Saskatchewan

In Saskatchewan, the story of a Cold War-era Canadian-designed rocket comes to an end

More than 83,000 CRV7 rockets will be disposed of over six years, making the end of a weapon that dates back to the Cold War and was adopted by NATO allies.

More than 83,000 CRV7 rockets will be disposed of over 6 years

Military personnel guide a CF-18 Hornet into position at the CFB Cold Lake, in Cold Lake, Alta, on Oct. 21, 2014. The CF-18 was one of the aircraft that was equipped with CRV7 rockets, which have since been retired from use. The federal government has issued a tender to disarm and dispose the remaining 83,303 units that remain in storage. (Jason Franson/The Canadian Press)

South of the Saskatoon, nestled in the plains of Saskatchewan, there lies an underappreciated hub of the Canadian military. 

Canadian Forces Detachment Dundurn is relatively small. But the ammunition depot just east of the facility — Canadian Forces Ammunition Depot Dundurn — is the largest of its kind, in terms of soldiers deployed and in terms of area, according to the Department of National Defence. 

The last of the CRV7 rockets are housed at CFAD Dundurn in Saskatchewan. (Department of National Defence)

Dundurn holds about 60 per cent of the Canadian military's inventory of ordnance. 

Estimated by the Department of National Defence to hold nearly $2-billion worth of equipment, the facility acts as the distribution centre for soldiers deployed across the country and around the globe. 

Hidden in and among the facility's 30 or so magazines, packaged in their original fibre shipping tubes and wire-bound boxes, are 83,303 Canadian Rocket Vehicles (CRV7s). The remaining stock of the once-popular weapon, which was designed in Canada and retired from use in the 2000s, will soon be destroyed.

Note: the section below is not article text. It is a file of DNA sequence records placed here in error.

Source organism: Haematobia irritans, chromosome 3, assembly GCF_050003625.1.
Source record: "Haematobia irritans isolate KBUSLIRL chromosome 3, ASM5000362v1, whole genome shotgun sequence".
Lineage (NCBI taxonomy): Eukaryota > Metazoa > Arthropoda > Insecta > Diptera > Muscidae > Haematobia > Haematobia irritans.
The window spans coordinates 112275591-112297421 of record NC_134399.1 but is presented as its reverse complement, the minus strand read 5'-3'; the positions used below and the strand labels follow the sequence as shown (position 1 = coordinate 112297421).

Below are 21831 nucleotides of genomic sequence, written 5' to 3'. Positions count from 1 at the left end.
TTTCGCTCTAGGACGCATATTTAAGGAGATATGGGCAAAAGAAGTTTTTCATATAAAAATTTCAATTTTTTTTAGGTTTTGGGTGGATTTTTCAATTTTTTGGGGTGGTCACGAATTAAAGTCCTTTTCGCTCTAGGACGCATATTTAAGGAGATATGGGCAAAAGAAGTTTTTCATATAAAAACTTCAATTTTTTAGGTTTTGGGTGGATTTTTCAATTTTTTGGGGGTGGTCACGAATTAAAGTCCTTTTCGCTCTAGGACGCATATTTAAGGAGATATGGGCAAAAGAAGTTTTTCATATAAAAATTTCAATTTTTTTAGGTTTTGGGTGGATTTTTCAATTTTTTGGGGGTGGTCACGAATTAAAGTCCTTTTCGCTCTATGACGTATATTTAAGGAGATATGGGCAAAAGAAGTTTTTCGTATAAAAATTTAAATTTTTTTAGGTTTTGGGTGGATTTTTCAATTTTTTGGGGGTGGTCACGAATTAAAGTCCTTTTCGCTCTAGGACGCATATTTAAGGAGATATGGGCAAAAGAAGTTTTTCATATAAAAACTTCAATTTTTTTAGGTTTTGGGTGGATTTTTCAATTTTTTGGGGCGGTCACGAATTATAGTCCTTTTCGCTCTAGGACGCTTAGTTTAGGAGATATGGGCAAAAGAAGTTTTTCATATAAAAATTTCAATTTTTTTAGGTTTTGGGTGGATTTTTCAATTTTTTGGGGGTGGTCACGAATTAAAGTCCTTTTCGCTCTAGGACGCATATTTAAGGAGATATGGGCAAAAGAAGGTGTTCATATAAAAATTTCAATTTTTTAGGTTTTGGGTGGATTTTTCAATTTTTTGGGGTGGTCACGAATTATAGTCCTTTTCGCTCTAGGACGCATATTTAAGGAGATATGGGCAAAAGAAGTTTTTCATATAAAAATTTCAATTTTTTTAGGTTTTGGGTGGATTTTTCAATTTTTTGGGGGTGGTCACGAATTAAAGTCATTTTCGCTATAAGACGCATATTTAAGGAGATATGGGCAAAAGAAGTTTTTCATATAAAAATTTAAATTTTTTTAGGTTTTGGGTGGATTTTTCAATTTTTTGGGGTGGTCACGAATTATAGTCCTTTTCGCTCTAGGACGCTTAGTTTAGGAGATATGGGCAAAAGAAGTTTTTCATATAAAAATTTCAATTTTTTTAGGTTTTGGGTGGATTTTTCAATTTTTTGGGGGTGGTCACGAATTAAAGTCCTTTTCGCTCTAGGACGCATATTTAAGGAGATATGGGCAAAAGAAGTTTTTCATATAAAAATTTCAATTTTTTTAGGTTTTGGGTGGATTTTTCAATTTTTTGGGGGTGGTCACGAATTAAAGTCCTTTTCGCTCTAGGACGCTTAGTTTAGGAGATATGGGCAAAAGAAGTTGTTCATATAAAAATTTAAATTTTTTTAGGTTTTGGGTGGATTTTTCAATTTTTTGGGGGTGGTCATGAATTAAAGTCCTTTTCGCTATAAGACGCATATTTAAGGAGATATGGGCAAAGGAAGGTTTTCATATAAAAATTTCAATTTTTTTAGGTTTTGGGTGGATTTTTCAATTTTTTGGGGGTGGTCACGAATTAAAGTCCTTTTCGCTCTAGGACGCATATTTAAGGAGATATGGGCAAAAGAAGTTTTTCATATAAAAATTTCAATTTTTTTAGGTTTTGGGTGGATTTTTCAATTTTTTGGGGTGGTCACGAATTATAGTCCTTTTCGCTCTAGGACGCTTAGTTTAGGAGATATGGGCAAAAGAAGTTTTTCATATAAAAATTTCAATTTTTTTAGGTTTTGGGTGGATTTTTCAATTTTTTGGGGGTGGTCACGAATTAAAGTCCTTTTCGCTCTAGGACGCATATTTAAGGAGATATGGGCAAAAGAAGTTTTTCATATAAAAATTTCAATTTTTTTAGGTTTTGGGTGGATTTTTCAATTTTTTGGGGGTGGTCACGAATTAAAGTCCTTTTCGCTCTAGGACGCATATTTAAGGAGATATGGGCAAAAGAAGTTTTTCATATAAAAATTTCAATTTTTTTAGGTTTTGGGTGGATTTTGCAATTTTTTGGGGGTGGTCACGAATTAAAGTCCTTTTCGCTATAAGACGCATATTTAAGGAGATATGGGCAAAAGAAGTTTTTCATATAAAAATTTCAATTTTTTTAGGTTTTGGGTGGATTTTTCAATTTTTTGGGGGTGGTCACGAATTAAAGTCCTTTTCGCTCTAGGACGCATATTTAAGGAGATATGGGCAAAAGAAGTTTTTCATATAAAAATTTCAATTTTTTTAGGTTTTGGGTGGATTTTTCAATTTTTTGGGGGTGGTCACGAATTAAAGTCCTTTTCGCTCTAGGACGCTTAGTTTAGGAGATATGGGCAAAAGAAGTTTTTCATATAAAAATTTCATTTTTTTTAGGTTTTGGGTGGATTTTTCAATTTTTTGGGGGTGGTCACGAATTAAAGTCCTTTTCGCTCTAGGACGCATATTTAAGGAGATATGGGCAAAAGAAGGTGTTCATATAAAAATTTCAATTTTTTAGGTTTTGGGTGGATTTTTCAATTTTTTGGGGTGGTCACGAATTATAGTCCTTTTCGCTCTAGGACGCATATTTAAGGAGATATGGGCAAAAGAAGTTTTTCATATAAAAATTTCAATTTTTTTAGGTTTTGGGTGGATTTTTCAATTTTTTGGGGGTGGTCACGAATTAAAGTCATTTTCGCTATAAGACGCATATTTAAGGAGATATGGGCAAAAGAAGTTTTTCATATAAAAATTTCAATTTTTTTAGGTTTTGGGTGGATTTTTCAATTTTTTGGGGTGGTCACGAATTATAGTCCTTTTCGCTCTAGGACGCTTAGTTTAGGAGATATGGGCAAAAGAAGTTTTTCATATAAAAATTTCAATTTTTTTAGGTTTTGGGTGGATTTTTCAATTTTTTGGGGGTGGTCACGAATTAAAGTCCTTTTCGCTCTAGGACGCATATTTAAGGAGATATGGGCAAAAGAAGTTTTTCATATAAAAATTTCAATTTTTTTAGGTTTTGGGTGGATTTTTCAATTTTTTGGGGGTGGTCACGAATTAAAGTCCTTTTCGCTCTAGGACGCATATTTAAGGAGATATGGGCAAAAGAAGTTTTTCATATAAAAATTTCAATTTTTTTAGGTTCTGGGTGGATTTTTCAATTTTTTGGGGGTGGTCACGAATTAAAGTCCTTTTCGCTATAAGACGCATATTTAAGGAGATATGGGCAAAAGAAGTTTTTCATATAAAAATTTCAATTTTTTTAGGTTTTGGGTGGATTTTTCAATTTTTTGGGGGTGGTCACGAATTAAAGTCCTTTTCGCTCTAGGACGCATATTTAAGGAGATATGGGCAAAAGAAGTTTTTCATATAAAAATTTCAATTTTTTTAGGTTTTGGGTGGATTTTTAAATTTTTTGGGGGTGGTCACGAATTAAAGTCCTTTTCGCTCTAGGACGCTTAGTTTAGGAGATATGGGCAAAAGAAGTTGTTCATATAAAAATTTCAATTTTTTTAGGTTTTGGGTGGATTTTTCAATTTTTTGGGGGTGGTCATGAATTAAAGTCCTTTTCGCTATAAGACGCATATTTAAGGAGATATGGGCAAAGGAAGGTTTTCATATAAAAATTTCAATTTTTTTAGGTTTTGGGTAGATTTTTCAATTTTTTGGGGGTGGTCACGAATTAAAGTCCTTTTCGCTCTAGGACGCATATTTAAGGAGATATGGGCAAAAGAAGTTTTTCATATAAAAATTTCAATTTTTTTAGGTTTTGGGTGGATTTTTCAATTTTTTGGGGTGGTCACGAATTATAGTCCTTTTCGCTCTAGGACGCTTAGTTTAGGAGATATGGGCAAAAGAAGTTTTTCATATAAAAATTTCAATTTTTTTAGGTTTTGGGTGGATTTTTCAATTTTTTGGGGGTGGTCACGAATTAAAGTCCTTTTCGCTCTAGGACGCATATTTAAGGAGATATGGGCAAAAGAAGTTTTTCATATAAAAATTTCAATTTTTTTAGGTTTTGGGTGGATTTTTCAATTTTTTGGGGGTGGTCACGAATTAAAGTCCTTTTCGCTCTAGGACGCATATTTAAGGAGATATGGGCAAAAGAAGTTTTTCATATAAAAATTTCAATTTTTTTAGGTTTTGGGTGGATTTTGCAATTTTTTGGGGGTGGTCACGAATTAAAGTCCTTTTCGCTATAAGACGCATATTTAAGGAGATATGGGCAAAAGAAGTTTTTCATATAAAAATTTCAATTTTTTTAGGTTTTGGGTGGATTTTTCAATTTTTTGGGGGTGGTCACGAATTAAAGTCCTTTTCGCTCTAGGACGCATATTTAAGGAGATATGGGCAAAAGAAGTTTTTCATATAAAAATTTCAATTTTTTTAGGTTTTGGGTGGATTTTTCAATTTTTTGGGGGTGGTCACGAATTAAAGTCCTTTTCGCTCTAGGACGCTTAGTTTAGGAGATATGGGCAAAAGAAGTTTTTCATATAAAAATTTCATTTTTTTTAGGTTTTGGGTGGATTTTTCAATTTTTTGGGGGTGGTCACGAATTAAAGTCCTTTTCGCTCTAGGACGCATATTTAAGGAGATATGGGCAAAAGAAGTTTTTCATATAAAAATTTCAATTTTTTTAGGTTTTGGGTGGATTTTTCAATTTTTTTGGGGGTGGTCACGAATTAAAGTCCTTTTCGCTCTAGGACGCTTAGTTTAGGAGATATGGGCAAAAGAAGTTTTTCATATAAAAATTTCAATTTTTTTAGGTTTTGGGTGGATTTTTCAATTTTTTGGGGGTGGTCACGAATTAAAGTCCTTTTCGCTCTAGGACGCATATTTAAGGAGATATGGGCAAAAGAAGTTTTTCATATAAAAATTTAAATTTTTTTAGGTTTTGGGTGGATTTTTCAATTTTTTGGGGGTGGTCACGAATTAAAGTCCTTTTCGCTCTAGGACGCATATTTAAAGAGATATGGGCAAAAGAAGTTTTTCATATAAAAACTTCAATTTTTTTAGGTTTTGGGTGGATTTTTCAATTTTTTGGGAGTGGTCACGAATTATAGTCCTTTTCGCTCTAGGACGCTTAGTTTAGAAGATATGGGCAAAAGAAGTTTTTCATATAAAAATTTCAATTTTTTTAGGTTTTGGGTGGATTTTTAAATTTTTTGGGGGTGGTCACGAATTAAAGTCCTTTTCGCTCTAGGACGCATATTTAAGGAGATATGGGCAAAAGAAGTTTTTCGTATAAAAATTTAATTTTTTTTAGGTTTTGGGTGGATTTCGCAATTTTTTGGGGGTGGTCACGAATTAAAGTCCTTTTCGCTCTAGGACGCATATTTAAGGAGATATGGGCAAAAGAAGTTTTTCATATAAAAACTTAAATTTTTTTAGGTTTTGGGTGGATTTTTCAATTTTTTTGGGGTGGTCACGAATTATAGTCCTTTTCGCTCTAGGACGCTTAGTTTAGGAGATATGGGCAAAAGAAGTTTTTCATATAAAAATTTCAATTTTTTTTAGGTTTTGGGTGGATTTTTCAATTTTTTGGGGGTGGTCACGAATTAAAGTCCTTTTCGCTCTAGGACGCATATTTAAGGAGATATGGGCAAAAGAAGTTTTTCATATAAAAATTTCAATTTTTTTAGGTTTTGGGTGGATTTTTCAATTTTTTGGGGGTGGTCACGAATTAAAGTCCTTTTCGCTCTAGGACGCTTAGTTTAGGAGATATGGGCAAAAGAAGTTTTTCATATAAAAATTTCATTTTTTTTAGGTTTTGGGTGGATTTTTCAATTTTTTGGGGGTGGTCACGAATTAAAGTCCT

'A step forward'

Even though the CRV7 holds a place in the nation's military history, few people will recognize its name.

Only fans of military simulation games or military history buffs are likely to have read a reference to the rocket system, which was adopted by the Canadian military in the 1970s. 

But those who used the weapon when it was first developed remember it well.

Joseph Paul André Deschamps, a former lieutenant-general, is shown in an undated photo. He said the CRV7 was 'certainly was a step forward' for the air force. ( Submitted by Joseph Paul André Deschamps)

André Deschamps, a retired lieutenant-general, was one of them. 

Before he became the chief of the air staff and the commander of the Royal Canadian Air Force, Deschamps was a pilot. 

He flew fighter planes such as the CF-104 Starfighter, which were equipped to carry the CRV7. 

"For the 1980s, [the CRV7] certainly was a step forward for us in the air force," Deschamps said in an interview with CBC News.

Co-operation and innovation

The CRV7 was designed during the Cold War. 

Two political ideologies, communism and capitalism, led by the Soviet Union and United States of America, respectively, were vying for control around the globe through a series of proxy conflicts and behind-the-scenes power plays. 

Allied with the United States against the Soviet Union were members of the North Atlantic Treaty Organization (NATO), which includes Canada. 

Part of its mandate was sharing of military technology and standardization of military hardware.